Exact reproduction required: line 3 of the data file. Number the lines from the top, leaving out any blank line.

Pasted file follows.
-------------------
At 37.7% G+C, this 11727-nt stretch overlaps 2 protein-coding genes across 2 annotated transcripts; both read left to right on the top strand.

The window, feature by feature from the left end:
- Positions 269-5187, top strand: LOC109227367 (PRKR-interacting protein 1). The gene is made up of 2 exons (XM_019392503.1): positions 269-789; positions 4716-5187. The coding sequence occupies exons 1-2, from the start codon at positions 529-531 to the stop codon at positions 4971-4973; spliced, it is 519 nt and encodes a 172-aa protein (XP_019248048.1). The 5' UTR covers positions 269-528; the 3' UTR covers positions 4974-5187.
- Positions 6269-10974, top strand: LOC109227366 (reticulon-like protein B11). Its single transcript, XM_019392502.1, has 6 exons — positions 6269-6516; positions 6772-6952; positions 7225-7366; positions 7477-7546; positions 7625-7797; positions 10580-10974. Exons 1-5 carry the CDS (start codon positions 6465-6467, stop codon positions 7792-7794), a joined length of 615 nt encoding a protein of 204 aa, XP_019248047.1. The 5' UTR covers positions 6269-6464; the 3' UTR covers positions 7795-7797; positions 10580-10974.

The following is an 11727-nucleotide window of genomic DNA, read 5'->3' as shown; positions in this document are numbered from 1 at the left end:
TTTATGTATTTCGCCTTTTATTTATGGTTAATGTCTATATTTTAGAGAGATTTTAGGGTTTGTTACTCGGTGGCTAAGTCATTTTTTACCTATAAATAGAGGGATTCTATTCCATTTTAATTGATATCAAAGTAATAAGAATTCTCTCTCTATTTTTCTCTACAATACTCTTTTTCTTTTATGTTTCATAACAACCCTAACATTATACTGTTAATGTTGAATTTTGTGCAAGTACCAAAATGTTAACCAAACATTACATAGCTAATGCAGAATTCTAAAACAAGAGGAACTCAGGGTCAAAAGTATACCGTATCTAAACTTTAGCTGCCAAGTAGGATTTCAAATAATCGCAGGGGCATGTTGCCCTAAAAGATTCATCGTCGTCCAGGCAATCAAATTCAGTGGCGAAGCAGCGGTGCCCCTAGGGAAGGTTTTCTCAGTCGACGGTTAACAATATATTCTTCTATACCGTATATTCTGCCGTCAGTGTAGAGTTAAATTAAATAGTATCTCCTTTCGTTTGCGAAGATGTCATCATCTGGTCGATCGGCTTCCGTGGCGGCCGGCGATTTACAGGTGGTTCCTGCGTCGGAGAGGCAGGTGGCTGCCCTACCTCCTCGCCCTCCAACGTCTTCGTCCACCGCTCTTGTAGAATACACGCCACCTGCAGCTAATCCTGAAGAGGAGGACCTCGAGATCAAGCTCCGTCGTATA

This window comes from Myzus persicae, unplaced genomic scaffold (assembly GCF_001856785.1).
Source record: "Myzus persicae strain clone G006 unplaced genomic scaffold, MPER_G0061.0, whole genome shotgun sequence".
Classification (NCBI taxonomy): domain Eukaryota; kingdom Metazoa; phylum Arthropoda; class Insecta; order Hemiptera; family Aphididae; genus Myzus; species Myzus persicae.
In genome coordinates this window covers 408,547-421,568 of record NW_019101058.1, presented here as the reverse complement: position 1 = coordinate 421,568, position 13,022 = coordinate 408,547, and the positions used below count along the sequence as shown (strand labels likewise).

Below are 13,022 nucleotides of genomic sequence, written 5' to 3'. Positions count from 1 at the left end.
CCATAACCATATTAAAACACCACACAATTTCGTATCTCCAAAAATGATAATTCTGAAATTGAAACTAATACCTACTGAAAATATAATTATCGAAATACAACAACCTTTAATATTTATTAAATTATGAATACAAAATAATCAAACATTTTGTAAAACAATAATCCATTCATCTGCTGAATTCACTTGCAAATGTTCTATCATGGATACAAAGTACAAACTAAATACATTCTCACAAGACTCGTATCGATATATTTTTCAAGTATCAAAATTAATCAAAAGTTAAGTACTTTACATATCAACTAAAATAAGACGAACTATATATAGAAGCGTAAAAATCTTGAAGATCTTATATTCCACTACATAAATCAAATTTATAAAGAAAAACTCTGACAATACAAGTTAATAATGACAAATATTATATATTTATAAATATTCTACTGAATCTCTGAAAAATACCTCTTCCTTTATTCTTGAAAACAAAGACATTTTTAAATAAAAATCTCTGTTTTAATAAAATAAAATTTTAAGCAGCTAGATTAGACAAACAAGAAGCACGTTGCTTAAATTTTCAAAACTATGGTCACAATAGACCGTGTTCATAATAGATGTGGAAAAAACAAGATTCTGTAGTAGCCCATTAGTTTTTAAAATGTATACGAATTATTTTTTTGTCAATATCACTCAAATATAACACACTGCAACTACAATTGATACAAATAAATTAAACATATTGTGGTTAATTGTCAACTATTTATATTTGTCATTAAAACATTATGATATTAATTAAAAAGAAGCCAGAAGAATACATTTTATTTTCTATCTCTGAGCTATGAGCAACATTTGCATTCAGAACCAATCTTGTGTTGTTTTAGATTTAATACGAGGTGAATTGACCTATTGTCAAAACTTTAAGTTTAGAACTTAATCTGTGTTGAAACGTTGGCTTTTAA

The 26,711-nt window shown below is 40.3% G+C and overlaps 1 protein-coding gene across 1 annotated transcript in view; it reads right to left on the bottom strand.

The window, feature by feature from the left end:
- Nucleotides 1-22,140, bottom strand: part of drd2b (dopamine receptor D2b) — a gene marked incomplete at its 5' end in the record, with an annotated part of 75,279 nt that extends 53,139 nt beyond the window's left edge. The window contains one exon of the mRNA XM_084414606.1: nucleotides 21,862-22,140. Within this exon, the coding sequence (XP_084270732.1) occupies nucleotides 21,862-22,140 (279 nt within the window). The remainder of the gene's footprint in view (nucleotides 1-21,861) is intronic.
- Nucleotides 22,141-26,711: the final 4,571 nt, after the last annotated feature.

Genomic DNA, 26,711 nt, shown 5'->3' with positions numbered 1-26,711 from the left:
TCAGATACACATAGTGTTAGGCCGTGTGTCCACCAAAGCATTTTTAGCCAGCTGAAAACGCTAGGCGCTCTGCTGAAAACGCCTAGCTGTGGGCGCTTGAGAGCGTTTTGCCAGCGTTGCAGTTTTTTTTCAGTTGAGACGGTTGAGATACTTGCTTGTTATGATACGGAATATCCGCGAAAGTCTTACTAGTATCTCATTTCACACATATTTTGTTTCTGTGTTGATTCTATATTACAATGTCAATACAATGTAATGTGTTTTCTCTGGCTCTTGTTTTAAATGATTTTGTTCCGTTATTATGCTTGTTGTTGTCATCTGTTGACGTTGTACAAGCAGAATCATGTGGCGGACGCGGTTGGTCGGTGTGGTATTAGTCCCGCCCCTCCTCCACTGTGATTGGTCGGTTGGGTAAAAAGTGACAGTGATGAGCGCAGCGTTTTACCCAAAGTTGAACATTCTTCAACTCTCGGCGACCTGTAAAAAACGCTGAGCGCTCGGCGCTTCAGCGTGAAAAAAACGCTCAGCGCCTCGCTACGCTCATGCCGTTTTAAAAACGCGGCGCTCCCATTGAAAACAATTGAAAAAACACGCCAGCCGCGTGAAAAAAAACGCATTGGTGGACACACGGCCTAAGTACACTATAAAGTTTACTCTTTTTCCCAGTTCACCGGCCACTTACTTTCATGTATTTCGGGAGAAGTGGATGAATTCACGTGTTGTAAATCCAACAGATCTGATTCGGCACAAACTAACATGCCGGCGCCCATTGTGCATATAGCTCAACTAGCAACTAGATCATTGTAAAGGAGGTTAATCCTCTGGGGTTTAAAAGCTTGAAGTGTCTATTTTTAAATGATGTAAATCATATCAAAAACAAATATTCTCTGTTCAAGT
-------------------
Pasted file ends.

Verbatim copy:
- Positions 269-5187, top strand: LOC109227367 (PRKR-interacting protein 1). The gene is made up of 2 exons (XM_019392503.1): positions 269-789; positions 4716-5187. The coding sequence occupies exons 1-2, from the start codon at positions 529-531 to the stop codon at positions 4971-4973; spliced, it is 519 nt and encodes a 172-aa protein (XP_019248048.1). The 5' UTR covers positions 269-528; the 3' UTR covers positions 4974-5187.